First though, a few tidbits to help clean house.
If you didn't read any of the reader comments posted later, I'll mention that Nell Minow (who is an encyclopedia of such things -- and many things) wrote in to say that one of the two leads, Mark Miller, who also co-wrote the movie, turns out the be the father of the actress Penelope Ann Miller, a favorite, who has been in such films as Kindergarten Cop, Other People's Money, and Awakenings, and TV series including American Crime and Men of a Certain Age, and whose career is still going strong.
Also, talk about good timing -- in only five days, on May 22, a Blue Ray Special Collectors Edition of Savannah Smiles is going to be released.
To be clear, it's not that the movie is So Great, but that for such a low-budget, independent family film that by all rights should be treacly and cliche-ridden, it's far better than your expectation would think it has any right to be and is full of charm. (As I noted, it was named Family Film of the Year by the MPAA, the organization that rates movies.)
Anyway, I tracked down the trailer. Good news/ bad news. That was the good news, the bad is that -- well, it's awful. It really doesn't give much a sense of the film, making it seem mostly like a madcap story of misadventures about two incompetent escaped-cons. In fact, the trailer doesn't even get to the character of 'Savannah' -- for a film called Savannah Smiles (!!) -- until more than halfway through the trailer, almost like an afterthought There are fun things in the trailer, it just doesn't have much to do with what the movie is about. The one good thing about the trailer (at least for me) is that it confirms what I wrote, that I haven't seen the movie all the way through, since there are things I don't recall seeing in the very early part.
Now, on to a couple more of the songs.
In a perfect world, I'd show footage of the movie with the songs playing so that you can see them in context. They're very good on their own -- and both even had some life outside the film -- but it's always better to see such things in context, where they're even more effective. However, the footage for both that I could find on the Internet was for sequences that would give away too much of plot points. And in case anyone decides to watch the movie, I don't want to do that. So, we'll just go with the soundtrack recordings.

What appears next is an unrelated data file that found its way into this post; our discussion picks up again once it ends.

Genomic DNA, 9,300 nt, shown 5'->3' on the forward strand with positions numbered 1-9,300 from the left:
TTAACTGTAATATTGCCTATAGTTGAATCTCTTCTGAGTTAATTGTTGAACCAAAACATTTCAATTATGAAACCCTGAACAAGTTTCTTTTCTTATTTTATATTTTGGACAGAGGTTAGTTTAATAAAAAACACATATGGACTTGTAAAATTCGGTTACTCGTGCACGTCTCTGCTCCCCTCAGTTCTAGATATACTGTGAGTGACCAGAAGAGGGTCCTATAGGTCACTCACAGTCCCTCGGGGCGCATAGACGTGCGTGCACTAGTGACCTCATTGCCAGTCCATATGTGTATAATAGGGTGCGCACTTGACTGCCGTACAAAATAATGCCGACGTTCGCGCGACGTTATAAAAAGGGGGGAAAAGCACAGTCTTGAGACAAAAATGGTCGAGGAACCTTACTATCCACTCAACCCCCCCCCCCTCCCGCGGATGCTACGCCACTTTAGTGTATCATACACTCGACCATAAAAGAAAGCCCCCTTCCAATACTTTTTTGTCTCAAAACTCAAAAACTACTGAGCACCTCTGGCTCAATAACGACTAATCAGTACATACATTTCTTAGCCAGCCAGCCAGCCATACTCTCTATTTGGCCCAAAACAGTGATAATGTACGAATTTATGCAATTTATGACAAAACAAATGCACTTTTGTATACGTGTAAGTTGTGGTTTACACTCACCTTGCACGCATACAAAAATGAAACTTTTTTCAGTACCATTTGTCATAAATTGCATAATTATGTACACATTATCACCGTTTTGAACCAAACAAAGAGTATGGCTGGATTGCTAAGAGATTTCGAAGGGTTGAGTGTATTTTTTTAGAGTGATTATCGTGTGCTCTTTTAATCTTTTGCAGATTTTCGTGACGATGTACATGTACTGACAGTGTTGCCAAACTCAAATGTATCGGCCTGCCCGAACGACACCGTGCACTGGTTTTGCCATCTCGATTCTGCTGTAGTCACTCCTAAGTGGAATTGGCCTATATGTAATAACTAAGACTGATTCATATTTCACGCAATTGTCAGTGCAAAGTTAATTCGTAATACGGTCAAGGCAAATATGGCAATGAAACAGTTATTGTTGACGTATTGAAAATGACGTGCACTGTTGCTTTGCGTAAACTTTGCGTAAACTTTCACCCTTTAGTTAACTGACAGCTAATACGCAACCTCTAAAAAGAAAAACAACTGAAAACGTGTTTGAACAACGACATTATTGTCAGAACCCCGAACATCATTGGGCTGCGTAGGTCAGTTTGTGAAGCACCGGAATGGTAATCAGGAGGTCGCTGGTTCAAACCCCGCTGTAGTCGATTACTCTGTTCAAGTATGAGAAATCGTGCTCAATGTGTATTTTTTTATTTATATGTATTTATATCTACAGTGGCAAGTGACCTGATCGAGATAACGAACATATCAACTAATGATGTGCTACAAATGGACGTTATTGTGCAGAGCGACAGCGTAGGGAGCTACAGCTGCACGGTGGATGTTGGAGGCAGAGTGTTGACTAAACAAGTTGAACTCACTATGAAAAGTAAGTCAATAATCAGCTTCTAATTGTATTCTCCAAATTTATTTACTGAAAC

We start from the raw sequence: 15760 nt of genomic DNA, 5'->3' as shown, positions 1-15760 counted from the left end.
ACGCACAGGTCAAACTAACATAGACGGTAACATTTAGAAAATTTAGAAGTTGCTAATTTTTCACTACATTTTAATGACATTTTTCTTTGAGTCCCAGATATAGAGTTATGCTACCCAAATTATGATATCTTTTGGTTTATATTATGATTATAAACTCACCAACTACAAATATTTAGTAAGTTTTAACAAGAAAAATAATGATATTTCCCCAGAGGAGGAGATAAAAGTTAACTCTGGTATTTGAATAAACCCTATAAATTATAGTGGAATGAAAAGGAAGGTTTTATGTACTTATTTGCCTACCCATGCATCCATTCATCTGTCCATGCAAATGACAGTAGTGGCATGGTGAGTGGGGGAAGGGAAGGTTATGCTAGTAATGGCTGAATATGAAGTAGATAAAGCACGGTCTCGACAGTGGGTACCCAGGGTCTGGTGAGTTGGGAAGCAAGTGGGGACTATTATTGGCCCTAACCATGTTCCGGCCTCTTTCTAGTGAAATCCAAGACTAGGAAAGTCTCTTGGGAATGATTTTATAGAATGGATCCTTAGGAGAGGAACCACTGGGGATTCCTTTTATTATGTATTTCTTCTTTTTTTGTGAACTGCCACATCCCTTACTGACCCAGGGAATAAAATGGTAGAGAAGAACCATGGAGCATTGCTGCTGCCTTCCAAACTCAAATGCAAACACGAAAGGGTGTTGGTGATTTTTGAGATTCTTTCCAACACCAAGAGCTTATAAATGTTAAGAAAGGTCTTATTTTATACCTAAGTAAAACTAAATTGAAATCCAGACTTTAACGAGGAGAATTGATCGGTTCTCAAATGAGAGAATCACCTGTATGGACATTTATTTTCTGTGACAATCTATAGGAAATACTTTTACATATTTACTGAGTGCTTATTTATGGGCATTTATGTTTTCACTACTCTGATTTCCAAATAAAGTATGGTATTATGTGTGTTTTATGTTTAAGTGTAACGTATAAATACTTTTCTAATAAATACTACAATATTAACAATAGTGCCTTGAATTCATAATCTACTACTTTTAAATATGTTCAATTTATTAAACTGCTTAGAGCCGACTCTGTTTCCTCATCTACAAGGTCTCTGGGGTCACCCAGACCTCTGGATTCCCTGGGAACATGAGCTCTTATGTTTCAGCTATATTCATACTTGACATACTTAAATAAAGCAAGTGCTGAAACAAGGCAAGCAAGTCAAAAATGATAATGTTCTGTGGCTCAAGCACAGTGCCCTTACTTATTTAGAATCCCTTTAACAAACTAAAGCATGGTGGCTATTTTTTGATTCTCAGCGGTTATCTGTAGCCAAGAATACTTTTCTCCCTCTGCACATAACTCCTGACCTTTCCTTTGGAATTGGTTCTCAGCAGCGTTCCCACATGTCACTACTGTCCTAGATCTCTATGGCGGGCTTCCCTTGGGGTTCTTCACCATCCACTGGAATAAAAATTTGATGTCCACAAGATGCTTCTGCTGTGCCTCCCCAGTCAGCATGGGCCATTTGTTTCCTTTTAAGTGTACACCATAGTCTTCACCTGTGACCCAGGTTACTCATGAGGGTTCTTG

(Note: for those who have no intention of watching the movie and don't mind if anything is given away, I've embedded these two songs at the bottom, so you can scroll down if you want to see them in context of the movie. For everyone else who wants to hear the songs only -- )
This first song plays over the final scene and the closing credits. Certainly don't want to give that away! The opening music in this video below is very nice, but it's just scoring and if you just want to jump to the song, it starts at the 2:15 mark. It's a lovely piece, most especially when played over the last scene and end credits, called, "Love Will Never Be the Same Again"
"Pretty Girl" is apparently a song that gets requested often for father-daughter dances at weddings. (That's fitting, since in the movie, it's performed on the radio, while Mark Miller holds the 7-year-old girl in his arms, dancing her around the kitchen after she's woken up by a bad dream.) Alas, because there's more going on sequence, which cuts to other scenes, I'll leave this to the soundtrack only.
There are several other good songs throughout the movie, as well. "Another Dusty Road," for one, became a bit of a standard for the country music group who recorded it in the film, Mountain Smoke.
But for now, unless the spirit moves me, we'll end here with "Pretty Girl."
Okay, then, this is the bonus. As I mentioned, it's for people who have absolutely no intention of watching the movie, but would like to see the songs in context. Here are the videos of that.
This first is for "Pretty Girl." It should be pretty clear what's going on in the movie here, and you'll see how showing this would give away notable plot points.
And to finish, this is "Love Will Never Be the Same Again," which plays over the last scene and end credits. Just a final note to clarify the sequence -- at one point, the film fades to a flashback. It relates to a plot point referenced throughout the film, how the two main characters have been friends since childhood.
By the way, the quality of this video starts out really weird, but not to worry -- it clears up in few seconds and then all is well.